It's not just my dog-eared books and kitchen utensils that I'm sorting through and leaving behind. Looking back over the blog is like reading a childish manuscript and it's probably time to wrap things up. I'm not who I was. I'm neither lost, nor a boy, and while I am still in London, seeing it through single eyes is certainly going to change things.

And so this is my penultimate post on this blog. My swansong — which I am determined will be a HUGE anti-climax, just like everything else in life — is to follow shortly.

Wednesday, February 10, 2010

Me against the music

I have had an MP3 player of some description for the last six years. I've been through about 3 iPods and am currently on an iPhone. Some of my songs have been on my iPod so long that I only have to hear the first millisecond before I know what it is. Whereas pre-MP3 I wouldn't have dreamed carrying around a 'Discman' or its tape-playing equivalent, the iPod and its fellow MP3 family members have made music accessible and instant and, unfortunately, easier to get sick to death of.

When I was a child, which wasn't that long ago (er, really? - Ed) unless you had a record player you didn't really get to hear the tunes you wanted. Listening to your favourites was restricted to half an hour of Top of the Pops and then snatches of the radio. Radio 1 was a dreadful old MOR bore for most of the early '80s and commercial radio had too many ads. Nevertheless, I could be found once or twice a week with my finger hovering expectantly over the record button, ready to tape Kylie's latest opus or a selection of T'Pau's back catalogue.

Now, of course, there are 17,045 (or something) radio stations and once a punter hears a song they might like, they have to do little more than head to YouTube to stream it, or go on countless music blogs to download it illegally or, if they're a bit boring, go on to music streaming sites like Spotify and hear the song over and over and over again. And they don't even have to rewind the tape, desperately trying to stop it at the right place to avoid hearing Bruno Brookes and his hilarious anecdotes which you'd accidentally recorded. Even children with no internet access can find music via their mobiles, whether it's downloaded or bluetoothed to them by a light-fingered friend.

Much like Heat and Closer and their stablemates giving us access all areas to celebrities has downgraded the value of being famous, so too has the ease of which music can be obtained make it less important. For many in their teens and early twenties, paying for all your music is an alien concept. While iTunes has revolutionised paid music downloads, it's still de rigueur for a large number of music lovers to seek out their favourites for free first. Now that you can get your hands on a track as soon as you've heard it, true 'event' singles and albums are a thing of the past. Who now would queue round the block for Oasis's Be Here Now? Nobody. They'll have all downloaded it from a filesharing site two weeks ago and heard for themselves how dreadful it was, at no cost to themselves save for their bleeding ears.

Attention spans are shrinking to such a degree that a song which would usually be played to death for a good couple of months is old hat after three weeks or so, thanks to permanent rotation on music channels and the repeat button on an iPod. As a result, the majority of my music library has now overstepped the mark and wandered from familiarity into contempt. Songs that were previously milk chocolate to my ears are now stale spotted dick and cold custard.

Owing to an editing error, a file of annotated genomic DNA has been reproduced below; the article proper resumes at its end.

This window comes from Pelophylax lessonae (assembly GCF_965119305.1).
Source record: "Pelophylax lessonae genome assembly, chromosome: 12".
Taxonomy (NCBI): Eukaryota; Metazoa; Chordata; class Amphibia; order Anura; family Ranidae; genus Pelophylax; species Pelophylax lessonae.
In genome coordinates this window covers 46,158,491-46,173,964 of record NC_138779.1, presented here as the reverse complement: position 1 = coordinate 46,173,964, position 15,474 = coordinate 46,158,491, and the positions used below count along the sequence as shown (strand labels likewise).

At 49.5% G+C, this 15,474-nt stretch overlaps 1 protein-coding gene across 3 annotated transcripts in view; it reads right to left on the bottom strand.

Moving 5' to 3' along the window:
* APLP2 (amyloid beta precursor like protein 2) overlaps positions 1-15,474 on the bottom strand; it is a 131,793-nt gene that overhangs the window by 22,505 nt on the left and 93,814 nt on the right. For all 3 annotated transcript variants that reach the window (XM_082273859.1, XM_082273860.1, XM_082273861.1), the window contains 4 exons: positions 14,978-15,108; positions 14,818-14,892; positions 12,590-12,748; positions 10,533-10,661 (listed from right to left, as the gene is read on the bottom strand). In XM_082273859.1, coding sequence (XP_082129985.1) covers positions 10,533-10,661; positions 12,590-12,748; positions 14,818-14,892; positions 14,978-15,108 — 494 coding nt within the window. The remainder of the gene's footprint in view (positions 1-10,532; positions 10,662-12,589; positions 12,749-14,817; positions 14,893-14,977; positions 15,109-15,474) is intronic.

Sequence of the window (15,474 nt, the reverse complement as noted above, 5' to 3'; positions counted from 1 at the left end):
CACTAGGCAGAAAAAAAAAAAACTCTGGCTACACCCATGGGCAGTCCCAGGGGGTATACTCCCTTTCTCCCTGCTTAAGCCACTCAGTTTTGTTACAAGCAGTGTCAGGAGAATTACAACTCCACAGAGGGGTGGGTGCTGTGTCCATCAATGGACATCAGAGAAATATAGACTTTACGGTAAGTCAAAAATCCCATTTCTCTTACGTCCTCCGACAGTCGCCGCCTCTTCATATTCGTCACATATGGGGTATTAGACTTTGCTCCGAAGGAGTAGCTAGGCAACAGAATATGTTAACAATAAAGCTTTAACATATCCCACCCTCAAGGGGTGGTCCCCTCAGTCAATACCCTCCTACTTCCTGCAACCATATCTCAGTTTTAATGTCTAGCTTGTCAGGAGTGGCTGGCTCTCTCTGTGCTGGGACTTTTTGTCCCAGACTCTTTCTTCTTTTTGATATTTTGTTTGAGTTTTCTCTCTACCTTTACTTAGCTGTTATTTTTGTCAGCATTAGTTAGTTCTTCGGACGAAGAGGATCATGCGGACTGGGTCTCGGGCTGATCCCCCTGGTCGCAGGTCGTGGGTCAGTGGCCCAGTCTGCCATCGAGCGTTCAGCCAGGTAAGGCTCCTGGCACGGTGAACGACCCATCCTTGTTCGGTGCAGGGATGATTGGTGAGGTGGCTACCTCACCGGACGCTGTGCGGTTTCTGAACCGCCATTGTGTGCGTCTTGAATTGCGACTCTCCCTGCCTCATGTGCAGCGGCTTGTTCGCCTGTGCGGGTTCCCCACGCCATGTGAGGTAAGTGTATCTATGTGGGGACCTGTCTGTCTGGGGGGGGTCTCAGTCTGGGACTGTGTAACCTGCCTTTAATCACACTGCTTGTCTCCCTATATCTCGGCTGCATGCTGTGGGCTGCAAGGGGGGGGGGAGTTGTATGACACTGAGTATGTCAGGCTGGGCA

I love my MP3 player, and I love the fact I can listen to what I want, when I want. But I do desperately miss the feeling you get when you *finally* get to hear your favourite song on the radio. That and the excitement you get as, trembling in case you miss the intro, you gingerly press down the record button on your tape player so that the song is yours to keep for ever. Or at least until you get bored. Or your tape gets chewed. Stupid fucking tapes.

Saturday, January 23, 2010

Daddy uncool

I was absolutely horrified to read this article in The Times the other day. I don't have any problem with anyone who decides to 'change' their sexuality (if such a thing is even possible), but I don't really like the way that the newly-straight Patrick Muirhead is so quick to deride his one-time gay comrades. Now that Patrick has decided that he's into women, civil partnerships are "are little more than theatrical shams involving men making a point in matching wedding cravats, of embarrassed grandparents and monstrously camp multi-tier cakes" and he winces when "gays describe boyfriends as 'husbands', subverting a solemn institution created to provide stability for child-rearing". It seems that as well as a new-found predilection for vaginas, Mr Muirhead has acquired a new line in bigotry and thinly-veiled homophobia.

The catalyst for Patrick's switcheroo was a touching moment between a father and son in a barber's shop. Right then, he decided that he simply *must* have a child of his own, so that someone would love him unconditionally. Perhaps if he were a nicer person in real life, people would love him. But no, as if selecting a Gucci handbag, Mr Muirhead decided he needed a child. Not for him the long fought for gay adoption rights or artificial insemination which he describes as a "snook to the system of nature"; despite the fact there are millions of unwanted children in the world, Patrick is adamant that he should procreate, and it doesn't seem to matter who it's with.